• Although it is claimed that black Rhodesians can own land in 99.5 percent of the country, some residential suburbs are among the remaining one-half of a percent. So Mrs. Florrie Adams picked up the newspaper and read that the Salisbury Municipal Council had ordered her and her family evicted from their home in a suburb reserved for whites. The Adamses are "colored" (of mixed black and European ancestry) and so cannot live in the all-white Prospect suburb of Rhodesia's capital, even though their son is subject to annual military servitude like all nonblack Rhodesian men. Mrs. Adams's husband also works for a company that builds anti-guerrilla security fences. But "when you are suddenly told that you must get out of your house like this," she says bitterly, "you start wondering why they are risking their lives." No doubt some of our right-wing libertarians would say: because white rule has brought Rhodesia more bathtubs per capita than any nation in black Africa. Up with "free" enterprise!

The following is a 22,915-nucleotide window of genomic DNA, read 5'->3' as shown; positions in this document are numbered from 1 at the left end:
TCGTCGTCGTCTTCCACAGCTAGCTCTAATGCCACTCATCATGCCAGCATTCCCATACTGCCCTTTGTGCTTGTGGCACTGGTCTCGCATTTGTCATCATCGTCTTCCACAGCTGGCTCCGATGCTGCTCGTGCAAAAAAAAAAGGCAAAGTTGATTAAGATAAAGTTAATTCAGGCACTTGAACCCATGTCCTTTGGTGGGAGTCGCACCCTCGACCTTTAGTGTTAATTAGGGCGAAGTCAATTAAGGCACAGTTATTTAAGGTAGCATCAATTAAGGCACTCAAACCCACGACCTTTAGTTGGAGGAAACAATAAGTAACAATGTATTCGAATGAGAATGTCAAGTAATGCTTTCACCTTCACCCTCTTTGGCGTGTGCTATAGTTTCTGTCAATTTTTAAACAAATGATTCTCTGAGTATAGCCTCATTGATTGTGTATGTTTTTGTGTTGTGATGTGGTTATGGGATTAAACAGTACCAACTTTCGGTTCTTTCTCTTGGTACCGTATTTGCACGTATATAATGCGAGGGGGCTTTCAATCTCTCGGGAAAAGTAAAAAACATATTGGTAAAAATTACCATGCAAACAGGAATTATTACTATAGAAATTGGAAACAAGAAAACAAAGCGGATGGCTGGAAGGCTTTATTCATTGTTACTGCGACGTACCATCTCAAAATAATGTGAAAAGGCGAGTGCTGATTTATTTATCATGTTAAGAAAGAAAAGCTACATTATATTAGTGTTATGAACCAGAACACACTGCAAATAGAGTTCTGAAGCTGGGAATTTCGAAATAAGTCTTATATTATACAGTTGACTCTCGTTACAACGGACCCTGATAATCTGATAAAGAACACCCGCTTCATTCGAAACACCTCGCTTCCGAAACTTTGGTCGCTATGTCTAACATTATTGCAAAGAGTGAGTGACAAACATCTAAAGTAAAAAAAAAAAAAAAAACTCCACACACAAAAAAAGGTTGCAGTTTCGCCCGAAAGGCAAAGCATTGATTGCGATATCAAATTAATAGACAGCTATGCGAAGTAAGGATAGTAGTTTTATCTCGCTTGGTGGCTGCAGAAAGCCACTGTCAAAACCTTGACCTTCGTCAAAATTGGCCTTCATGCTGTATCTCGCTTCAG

• You may recall ex-Army Colonel Anthony Herbert, exposer of war crimes, and his autobiography Soldier (Holt, Rinehart, Winston; 1973). In it, he mentions his brush with the Phoenix program; a CIA political assassination scheme during the Vietnam War. "What they wanted me to do," says Herbert, "was to take charge of execution teams that wiped out entire families and tried to make it appear as if the VC themselves had done the killing." Herbert refused (the victims were chosen rather cavalierly, for one thing) but remarks "The fellow running Phoenix at the time [November 1965] was a Colonel Singlaub, now General, though I believe he used a cover name." Unless there are two of them, then, this must be Maj. Gen. John K. Singlaub; the poor, hard-done-to bastard whom Carter removed from his post as commander of US forces in Korea when he objected to Carter's proposed troop withdrawals. He can be thankful he wasn't removed, like the 20,000 plus victims of Phoenix, with "extreme prejudice."